seamus dubhghaill

Promoting Irish Culture and History from Little Rock, Arkansas, USA


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Death of John McCormack, Renowned Irish Tenor

Papal Count John Francis McCormack, KSG, KSS, KHS, Irish tenor celebrated for his performances of the operatic and popular song repertoires, and renowned for his diction and breath control, dies in Booterstown, Dublin, on September 16, 1945.

McCormack is born on June 14, 1884, in Athlone, County Westmeath, the second son and fifth of the 11 children of Andrew McCormack and his wife Hannah Watson. His parents are both from Galashiels, Scotland, and work at the Athlone Woolen Mills, where his father is a foreman. He is baptised in St. Mary’s Church, Athlone, on June 23, 1884.

McCormack receives his early education from the Marist Brothers in Athlone and later attends Summerhill College, Sligo. He sings in the choir of the old St. Peter’s Church in Athlone under his choirmaster Michael Kilkelly. When the family moves to Dublin, he sings in the choir of St. Mary’s Pro-Cathedral where he is discovered by Vincent O’Brien. In 1903 he wins the coveted gold medal of the Dublin Feis Ceoil. He marries Lily Foley in 1906 and they have two children, Cyril and Gwen.

In March 1904, McCormack becomes associated with James Joyce, who at the time has singing ambitions himself. He persuades Joyce to enter the Feis Ceoil that year, where the not yet famous writer is awarded the Bronze Medal.

Fundraising activities on his behalf enable McCormack to travel to Italy in 1905 to receive voice training by Vincenzo Sabatini, father of the novelist Rafael Sabatini, in Milan. Sabatini finds McCormack’s voice naturally tuned and concentrates on perfecting his breath control, an element that becomes part of the basis of his renown as a vocalist.

In 1906, McCormack makes his operatic début at the Teatro Chiabrera, Savona. The next year, he begins his first important operatic performance at Covent Garden in Pietro Mascagni‘s Cavalleria rusticana, becoming the theatre’s youngest principal tenor. In 1909, he begins his career in the United States.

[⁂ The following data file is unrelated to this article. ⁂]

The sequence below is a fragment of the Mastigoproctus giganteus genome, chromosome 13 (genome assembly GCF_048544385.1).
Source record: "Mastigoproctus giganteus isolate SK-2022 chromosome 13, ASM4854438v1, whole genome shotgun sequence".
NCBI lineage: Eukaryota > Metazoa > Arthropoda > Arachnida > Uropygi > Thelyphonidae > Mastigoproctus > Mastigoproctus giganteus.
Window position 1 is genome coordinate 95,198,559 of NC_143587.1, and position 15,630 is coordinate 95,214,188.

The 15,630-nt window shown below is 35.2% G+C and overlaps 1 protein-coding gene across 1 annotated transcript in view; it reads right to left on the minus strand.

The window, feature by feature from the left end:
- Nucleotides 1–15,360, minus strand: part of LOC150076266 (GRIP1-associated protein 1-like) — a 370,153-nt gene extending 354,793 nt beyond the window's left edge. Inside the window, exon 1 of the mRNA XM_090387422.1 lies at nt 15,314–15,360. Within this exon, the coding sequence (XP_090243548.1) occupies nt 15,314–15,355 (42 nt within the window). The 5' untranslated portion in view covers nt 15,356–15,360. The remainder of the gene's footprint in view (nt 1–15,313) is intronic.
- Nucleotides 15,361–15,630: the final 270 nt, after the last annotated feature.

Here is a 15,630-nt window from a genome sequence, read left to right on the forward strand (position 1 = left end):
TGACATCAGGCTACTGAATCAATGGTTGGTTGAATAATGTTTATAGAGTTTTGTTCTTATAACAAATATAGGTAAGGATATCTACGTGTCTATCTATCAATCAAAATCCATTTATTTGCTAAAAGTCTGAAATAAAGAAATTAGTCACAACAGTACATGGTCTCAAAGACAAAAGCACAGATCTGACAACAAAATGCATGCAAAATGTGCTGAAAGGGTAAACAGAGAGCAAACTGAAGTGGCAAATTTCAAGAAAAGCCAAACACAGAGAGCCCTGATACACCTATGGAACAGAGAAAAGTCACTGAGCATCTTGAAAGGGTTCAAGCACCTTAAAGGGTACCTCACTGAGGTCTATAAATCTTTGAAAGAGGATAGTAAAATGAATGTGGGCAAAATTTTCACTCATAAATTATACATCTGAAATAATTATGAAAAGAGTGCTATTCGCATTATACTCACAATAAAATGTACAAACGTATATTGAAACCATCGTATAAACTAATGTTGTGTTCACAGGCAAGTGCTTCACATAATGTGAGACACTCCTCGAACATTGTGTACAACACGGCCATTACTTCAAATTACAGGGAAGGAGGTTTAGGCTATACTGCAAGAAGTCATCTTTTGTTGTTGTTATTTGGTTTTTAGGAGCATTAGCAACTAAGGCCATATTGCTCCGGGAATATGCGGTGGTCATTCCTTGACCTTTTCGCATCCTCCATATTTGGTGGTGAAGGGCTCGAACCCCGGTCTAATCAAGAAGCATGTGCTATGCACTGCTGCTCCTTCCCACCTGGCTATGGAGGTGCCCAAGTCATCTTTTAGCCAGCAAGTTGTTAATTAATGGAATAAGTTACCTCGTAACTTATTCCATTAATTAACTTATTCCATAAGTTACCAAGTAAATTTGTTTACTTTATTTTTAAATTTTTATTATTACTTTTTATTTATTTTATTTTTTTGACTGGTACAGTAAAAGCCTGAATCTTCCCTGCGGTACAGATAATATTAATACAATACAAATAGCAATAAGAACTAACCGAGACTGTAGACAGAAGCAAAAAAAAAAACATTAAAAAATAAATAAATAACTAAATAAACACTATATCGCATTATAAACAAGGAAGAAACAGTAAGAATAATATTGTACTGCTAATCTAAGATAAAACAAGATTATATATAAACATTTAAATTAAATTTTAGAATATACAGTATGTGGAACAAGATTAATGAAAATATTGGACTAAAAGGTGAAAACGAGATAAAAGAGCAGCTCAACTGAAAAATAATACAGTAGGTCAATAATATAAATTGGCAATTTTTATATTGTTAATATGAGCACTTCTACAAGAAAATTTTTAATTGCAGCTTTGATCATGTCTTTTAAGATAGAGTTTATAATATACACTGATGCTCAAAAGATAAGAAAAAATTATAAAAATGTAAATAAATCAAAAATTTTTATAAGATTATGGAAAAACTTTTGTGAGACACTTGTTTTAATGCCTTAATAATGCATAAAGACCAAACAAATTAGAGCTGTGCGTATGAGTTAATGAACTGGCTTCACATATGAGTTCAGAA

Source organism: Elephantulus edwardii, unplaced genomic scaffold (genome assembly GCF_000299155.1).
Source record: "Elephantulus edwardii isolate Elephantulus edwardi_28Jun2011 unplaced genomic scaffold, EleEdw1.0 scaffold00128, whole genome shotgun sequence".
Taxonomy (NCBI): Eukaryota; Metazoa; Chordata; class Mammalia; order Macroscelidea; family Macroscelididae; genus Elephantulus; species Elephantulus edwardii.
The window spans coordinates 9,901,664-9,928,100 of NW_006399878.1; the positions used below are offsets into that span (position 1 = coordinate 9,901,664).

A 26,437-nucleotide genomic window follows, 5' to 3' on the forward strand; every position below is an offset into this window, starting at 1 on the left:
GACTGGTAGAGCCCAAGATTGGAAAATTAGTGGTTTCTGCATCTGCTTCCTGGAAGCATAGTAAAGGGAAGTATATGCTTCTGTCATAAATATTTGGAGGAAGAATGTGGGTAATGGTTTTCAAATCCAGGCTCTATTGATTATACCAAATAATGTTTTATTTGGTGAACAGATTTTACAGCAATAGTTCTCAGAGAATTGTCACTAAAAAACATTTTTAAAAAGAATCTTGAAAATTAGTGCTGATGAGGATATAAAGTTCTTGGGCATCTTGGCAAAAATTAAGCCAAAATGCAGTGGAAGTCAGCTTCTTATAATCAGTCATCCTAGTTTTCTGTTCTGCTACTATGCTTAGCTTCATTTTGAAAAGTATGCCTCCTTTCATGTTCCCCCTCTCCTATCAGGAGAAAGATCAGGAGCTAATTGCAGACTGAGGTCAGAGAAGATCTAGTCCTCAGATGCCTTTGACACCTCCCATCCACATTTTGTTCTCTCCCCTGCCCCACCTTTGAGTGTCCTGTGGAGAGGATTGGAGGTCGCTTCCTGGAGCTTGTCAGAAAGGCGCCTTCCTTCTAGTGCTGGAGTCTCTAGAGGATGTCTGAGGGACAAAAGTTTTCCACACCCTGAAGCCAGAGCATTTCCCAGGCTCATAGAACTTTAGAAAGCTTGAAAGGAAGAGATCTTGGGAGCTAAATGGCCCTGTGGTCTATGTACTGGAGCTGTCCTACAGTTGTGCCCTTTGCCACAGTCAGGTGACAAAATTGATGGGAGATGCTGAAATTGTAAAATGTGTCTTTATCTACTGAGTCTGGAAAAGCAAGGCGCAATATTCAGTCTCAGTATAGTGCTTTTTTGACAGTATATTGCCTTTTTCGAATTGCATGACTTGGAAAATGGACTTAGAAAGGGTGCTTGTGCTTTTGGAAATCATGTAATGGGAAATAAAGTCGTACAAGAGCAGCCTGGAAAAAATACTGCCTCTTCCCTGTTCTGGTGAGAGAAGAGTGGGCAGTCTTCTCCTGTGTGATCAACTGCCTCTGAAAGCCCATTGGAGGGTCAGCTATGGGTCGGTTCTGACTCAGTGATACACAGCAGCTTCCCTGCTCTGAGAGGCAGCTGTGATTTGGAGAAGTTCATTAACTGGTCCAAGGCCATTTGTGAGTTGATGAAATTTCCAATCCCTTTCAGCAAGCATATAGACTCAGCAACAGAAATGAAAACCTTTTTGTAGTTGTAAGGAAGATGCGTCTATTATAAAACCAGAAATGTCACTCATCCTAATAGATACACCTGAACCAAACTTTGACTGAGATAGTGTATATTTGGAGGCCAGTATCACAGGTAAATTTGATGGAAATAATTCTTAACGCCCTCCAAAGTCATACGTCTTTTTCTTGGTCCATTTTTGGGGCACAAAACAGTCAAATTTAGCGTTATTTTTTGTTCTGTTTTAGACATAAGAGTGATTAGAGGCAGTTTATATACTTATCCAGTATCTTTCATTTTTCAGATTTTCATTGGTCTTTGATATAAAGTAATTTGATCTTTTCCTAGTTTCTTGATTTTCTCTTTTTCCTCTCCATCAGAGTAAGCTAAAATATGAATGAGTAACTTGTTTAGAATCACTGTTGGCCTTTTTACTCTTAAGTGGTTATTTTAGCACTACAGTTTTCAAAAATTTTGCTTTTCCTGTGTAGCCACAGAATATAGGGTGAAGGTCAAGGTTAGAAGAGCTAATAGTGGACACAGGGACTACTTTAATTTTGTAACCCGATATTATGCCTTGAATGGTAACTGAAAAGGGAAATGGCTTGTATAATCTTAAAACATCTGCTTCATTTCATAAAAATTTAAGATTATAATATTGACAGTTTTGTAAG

In February 1911, McCormack plays Lieutenant Paul Merrill in the world premiere of Victor Herbert‘s opera Natoma with Mary Garden in the title role. Later that year, he tours Australia after Dame Nellie Melba engages him, then at the height of his operatic career, aged 27, as a star tenor for the Melba Grand Opera Season. He returns for concert tours in subsequent years.

By 1912, McCormack is beginning to become involved increasingly with concert performances, where his voice quality and charisma ensures that he becomes the most celebrated lyric tenor of his time. He does not, however, retire from the operatic stage until after his performance of 1923 in Monte Carlo, although by then the top notes of his voice have contracted. Famous for his extraordinary breath control, he can sing 64 notes on one breath in Mozart‘s “Il mio tesoro” from Don Giovanni, and his Handelian singing is just as impressive in this regard.

McCormack makes hundreds of recordings, his best-known and most commercially successful series of records being those for the Victor Talking Machine Company during the 1910s and 1920s. He is Victor’s most popular Red Seal recording artist after tenor Enrico Caruso. In the 1920s, he sings regularly on radio and later appears in two sound films, Song o’ My Heart (1930), playing an Irish tenor, and as himself appearing in a party scene in Wings of the Morning (1937), the first British three-strip Technicolor feature.